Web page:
by David Chadwell

I want to focus our thinking by reading Hebrews 12:1-3.
Therefore, since we have so great a cloud of witnesses surrounding us, let us also lay aside every encumbrance and the sin which so easily entangles us, and let us run with endurance the race that is set before us, fixing our eyes on Jesus, the author and perfecter of faith, who for the joy set before Him endured the cross, despising the shame, and has sat down at the right hand of the throne of God. For consider Him who has endured such hostility by sinners against Himself, so that you will not grow weary and lose heart.

  1. In modern America, in the church, we have taken much of the brutality and violence out of Jesus' crucifixion.
    1. Crucifixion was a common method for executing people who were not Roman citizens.
      1. Jesus and the two thieves who were crucified on the same occasion were only three of hundreds of first century Jews crucified by the Romans.
      2. Nor was this method of execution used by the Romans only with Jewish people--it was a common means of execution by the Roman troops.
      3. It was a very violent, brutal, cruel way to die.
    2. Twentieth and twenty-first century Christians have removed much of the violent brutality and cruelty from Jesus' crucifixion.
      1. We tend to be much more comfortably focusing on artist's renditions of the crucifixion which are "pretty" but not violent or cruel.
      2. We know Jesus suffered when he died, but we much prefer to focus on his enormous love rather than his real suffering.
      3. Many of us are just plain shocked when we are confronted with the violence and cruelty of Jesus' execution.
      4. It was a brutal execution witnessed by a crowd of onlookers, much like the crowds that witnessed hangings in our western movement.
      5. It was a contemptible, disgraceful way to die--the intent was to disgrace the execution victim by destroying his humanity in death.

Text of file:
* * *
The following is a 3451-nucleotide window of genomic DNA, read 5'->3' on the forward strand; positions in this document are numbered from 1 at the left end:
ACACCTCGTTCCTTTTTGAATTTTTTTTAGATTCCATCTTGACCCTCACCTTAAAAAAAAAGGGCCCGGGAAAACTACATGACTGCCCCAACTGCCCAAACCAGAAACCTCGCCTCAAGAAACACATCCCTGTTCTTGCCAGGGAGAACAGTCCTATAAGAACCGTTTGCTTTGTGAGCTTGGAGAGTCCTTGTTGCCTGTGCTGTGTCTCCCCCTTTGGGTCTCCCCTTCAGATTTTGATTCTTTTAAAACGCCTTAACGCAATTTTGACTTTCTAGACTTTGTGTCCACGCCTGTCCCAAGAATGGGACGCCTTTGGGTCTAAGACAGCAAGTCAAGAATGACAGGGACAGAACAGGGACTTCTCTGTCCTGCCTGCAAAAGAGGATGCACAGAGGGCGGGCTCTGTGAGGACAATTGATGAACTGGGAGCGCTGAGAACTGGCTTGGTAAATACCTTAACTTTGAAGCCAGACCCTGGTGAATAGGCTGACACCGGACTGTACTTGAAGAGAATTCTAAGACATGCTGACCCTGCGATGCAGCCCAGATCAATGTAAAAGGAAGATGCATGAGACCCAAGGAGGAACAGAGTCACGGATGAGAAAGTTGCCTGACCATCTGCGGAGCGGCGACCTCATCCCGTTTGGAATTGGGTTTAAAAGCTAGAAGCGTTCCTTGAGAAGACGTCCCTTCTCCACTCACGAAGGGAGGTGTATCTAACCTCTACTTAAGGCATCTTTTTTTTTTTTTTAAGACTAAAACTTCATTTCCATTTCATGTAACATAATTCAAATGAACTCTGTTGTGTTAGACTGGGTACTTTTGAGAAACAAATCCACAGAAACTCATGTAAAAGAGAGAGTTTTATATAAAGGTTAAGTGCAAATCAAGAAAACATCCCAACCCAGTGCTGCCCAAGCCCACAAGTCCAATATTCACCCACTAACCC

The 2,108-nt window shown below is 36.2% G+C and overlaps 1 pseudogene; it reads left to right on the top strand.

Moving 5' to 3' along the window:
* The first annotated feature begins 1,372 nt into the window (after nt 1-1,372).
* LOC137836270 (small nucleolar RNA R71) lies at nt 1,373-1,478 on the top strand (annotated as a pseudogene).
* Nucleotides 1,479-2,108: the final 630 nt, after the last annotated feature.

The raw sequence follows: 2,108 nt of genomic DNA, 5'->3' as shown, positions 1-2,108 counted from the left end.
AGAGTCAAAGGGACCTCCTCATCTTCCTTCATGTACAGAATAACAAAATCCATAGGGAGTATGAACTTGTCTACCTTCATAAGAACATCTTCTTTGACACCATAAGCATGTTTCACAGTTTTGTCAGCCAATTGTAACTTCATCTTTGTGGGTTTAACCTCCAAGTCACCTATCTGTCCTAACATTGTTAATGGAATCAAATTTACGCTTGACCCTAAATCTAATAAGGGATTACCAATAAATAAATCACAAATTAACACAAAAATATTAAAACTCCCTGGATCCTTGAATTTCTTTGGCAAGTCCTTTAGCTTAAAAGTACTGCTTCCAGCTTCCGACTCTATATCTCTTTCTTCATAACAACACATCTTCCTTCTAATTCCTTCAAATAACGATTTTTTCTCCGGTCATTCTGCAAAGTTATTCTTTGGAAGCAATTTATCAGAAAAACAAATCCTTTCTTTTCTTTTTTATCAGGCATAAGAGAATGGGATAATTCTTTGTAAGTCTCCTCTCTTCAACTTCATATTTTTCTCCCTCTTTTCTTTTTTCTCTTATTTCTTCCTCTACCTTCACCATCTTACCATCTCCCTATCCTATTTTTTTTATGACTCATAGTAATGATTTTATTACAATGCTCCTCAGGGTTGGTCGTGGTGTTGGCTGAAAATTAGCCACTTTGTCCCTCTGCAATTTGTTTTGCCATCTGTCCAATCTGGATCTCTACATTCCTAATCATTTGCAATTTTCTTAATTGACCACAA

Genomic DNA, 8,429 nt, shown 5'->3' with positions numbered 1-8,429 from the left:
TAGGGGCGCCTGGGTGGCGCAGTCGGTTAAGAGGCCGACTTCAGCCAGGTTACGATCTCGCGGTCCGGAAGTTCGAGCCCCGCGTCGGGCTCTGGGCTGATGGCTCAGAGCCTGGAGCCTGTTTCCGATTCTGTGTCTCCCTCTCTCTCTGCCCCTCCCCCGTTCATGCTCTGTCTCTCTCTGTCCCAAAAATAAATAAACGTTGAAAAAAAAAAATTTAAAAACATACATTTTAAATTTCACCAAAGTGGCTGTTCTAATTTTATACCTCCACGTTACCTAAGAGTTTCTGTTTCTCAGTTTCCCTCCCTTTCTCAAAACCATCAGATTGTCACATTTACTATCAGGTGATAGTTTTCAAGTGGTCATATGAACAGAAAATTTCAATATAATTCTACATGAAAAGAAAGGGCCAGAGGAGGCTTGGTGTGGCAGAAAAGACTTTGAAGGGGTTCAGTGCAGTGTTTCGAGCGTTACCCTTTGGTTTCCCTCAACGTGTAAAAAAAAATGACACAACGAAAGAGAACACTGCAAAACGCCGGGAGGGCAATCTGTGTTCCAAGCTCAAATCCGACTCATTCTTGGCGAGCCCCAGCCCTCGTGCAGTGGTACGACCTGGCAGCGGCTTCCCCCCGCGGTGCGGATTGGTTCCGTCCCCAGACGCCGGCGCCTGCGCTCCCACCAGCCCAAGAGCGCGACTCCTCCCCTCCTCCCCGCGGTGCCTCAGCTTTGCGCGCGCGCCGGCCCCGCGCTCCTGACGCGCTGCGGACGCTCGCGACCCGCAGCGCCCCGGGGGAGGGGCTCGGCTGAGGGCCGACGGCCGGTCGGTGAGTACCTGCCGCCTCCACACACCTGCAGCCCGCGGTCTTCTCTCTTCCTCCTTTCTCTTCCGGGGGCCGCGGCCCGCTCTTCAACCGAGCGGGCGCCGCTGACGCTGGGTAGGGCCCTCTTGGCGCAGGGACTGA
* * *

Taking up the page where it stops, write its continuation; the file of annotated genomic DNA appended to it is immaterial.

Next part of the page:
2. A question I asked myself for many years was this: "How did Jesus do it?"
    1. He made no physical attempt to avoid it when he knew before the event it would occur.
      1. In fact, he consciously did the things he knew would lead to crucifixion.
      2. He knew it was coming.
      3. He knew it would involve enormous suffering.
      4. Yet, he did not run, did not hide, did not defend himself.
      5. How is it possible to do that when you are not guilty of anything?
    2. The "how" is addressed at least twice in New Testament writings.
      1. One is given in 1 Peter 2:23.
        And while being reviled, He did not revile in return; while suffering, He uttered no threats, but kept entrusting Himself to Him who judges righteously.
        1. As Jesus endured enormous injustice in his death, he used his strength to focus on being [in suffering!] the person God wanted him to be.
        2. He did not have the strength [nor do we!] to focus in suffering on the injustice and on being the person God wanted him to be.
        3. So he entrusted the injustices to God to let God care for them.
        4. He just focused on being the person God wanted him to be--he did not let injustice distract him!
        5. That is one of the "hows!"
    3. The other "how" is given in the reading we shared at the beginning (Hebrews 12:1-3).
      1. That "how" was this: he was motivated to endure the cross and despise the shame for the sake of the joy in front of him.
      2. Our reaction is, "Joy? What joy? What possibly could be worth going through that experience?"

  3. For a moment, I want you to focus on joy.
    1. "What joys did Jesus know that were ahead of him that made the experience of crucifixion endurable?"
      1. I am certain I do not know all of them.
      2. I am confident that they included:
        1. Being the means through which God's promise made much more than a thousand years earlier was kept.
        2. The resurrection.
        3. Being enthroned by God on God's right hand (kingly language).
        4. Being made Lord of lord's and King of kings by God Himself.
        5. Interceding for every man or woman who trusts him and his death.
    2. Here are my questions to us.
      1. If Jesus found joy in being our ransom by giving his blood for our redemption, do we find joy in being ransomed?
      2. If Jesus found joy in becoming our Savior, do we find joy in being saved?
      3. If Jesus found joy in making our forgiveness a permanent reality, do we find joy in being forgiven?
      4. If Jesus found joy in the right to intercede for us, do we find joy in realizing that is what he does for us every day of our lives?

How do we respond to this great gift provided in the brutality of his execution? Surely, in many ways. Yet, one of those ways that must not be absent is with joy! Our joy to be alive in Christ must be real and must be expressed! How do you express this joy?

David Chadwell

West-Ark Church of Christ, Fort Smith, AR
Morning Sermon, 22 February 2004

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